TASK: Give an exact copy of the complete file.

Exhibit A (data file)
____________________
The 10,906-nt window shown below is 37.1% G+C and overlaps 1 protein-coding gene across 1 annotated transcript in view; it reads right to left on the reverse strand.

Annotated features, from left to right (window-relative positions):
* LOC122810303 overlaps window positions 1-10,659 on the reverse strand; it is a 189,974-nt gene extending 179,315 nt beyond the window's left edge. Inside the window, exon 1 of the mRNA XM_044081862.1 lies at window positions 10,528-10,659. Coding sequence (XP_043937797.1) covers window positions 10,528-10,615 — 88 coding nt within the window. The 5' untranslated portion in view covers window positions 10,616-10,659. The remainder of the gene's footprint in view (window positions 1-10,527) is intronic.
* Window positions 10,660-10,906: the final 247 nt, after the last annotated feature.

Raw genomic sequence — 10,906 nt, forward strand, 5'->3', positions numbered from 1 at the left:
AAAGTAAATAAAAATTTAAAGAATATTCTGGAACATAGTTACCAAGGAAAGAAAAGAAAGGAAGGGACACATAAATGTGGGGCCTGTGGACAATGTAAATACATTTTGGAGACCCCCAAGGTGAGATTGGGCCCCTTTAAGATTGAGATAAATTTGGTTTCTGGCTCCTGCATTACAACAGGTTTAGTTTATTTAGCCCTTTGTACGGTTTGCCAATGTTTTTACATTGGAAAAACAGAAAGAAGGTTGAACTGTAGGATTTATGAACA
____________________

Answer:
The 10,906-nt window shown below is 37.1% G+C and overlaps 1 protein-coding gene across 1 annotated transcript in view; it reads right to left on the reverse strand.

Annotated features, from left to right (window-relative positions):
* LOC122810303 overlaps window positions 1-10,659 on the reverse strand; it is a 189,974-nt gene extending 179,315 nt beyond the window's left edge. Inside the window, exon 1 of the mRNA XM_044081862.1 lies at window positions 10,528-10,659. Coding sequence (XP_043937797.1) covers window positions 10,528-10,615 — 88 coding nt within the window. The 5' untranslated portion in view covers window positions 10,616-10,659. The remainder of the gene's footprint in view (window positions 1-10,527) is intronic.
* Window positions 10,660-10,906: the final 247 nt, after the last annotated feature.

Raw genomic sequence — 10,906 nt, forward strand, 5'->3', positions numbered from 1 at the left:
AAAGTAAATAAAAATTTAAAGAATATTCTGGAACATAGTTACCAAGGAAAGAAAAGAAAGGAAGGGACACATAAATGTGGGGCCTGTGGACAATGTAAATACATTTTGGAGACCCCCAAGGTGAGATTGGGCCCCTTTAAGATTGAGATAAATTTGGTTTCTGGCTCCTGCATTACAACAGGTTTAGTTTATTTAGCCCTTTGTACGGTTTGCCAATGTTTTTACATTGGAAAAACAGAAAGAAGGTTGAACTGTAGGATTTATGAACA